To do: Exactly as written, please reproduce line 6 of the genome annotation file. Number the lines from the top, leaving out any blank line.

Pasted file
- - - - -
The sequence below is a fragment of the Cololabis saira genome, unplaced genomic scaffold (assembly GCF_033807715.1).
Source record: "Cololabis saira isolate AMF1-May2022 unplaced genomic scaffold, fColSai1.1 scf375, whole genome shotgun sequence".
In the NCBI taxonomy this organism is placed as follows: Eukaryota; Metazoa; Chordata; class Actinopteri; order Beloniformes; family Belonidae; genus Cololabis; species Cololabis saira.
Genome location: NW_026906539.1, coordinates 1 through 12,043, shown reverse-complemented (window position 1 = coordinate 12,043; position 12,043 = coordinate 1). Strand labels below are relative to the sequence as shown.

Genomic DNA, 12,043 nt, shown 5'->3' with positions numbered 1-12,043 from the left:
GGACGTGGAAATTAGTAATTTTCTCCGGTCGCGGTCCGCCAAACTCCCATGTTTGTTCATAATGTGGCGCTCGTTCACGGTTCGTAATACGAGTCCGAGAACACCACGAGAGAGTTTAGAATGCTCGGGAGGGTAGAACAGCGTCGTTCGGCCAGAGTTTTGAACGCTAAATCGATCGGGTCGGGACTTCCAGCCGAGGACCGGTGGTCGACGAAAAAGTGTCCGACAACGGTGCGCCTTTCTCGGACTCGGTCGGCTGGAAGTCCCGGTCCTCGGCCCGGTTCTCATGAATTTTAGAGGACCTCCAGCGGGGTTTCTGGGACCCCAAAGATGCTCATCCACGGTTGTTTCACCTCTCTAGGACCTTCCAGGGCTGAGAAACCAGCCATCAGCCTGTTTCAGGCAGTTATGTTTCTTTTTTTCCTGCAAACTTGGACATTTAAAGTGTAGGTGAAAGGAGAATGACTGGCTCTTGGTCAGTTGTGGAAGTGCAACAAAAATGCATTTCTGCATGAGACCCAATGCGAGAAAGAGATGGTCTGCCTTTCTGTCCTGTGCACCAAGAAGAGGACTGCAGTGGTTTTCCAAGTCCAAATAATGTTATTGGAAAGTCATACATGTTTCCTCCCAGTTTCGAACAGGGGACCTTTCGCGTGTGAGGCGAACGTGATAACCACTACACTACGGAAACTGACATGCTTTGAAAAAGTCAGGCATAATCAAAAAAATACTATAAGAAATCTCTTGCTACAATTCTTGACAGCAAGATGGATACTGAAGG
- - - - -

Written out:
GGACGTGGAAATTAGTAATTTTCTCCGGTCGCGGTCCGCCAAACTCCCATGTTTGTTCATAATGTGGCGCTCGTTCACGGTTCGTAATACGAGTCCGAGAACACCACGAGAGAGTTTAGAATGCTCGGGAGGGTAGAACAGCGTCGTTCGGCCAGAGTTTTGAACGCTAAATCGATCGGGTCGGGACTTCCAGCCGAGGACCGGTGGTCGACGAAAAAGTGTCCGACAACGGTGCGCCTTTCTCGGACTCGGTCGGCTGGAAGTCCCGGTCCTCGGCCCGGTTCTCATGAATTTTAGAGGACCTCCAGCGGGGTTTCTGGGACCCCAAAGATGCTCATCCACGGTTGTTTCACCTCTCTAGGACCTTCCAGGGCTGAGAAACCAGCCATCAGCCTGTTTCAGGCAGTTATGTTTCTTTTTTTCCTGCAAACTTGGACATTTAAAGTGTAGGTGAAAGGAGAATGACTGGCTCTTGGTCAGTTGTGGAAGTGCAACAAAAATGCATTTCTGCATGAGACCCAATGCGAGAAAGAGATGGTCTGCCTTTCTGTCCTGTGCACCAAGAAGAGGACTGCAGTGGTTTTCCAAGTCCAAATAATGTTATTGGAAAGTCATACATGTTTCCTCCCAGTTTCGAACAGGGGACCTTTCGCGTGTGAGGCGAACGTGATAACCACTACACTACGGAAACTGACATGCTTTGAAAAAGTCAGGCATAATCAAAAAAATACTATAAGAAATCTCTTGCTACAATTCTTGACAGCAAGATGGATACTGAAGG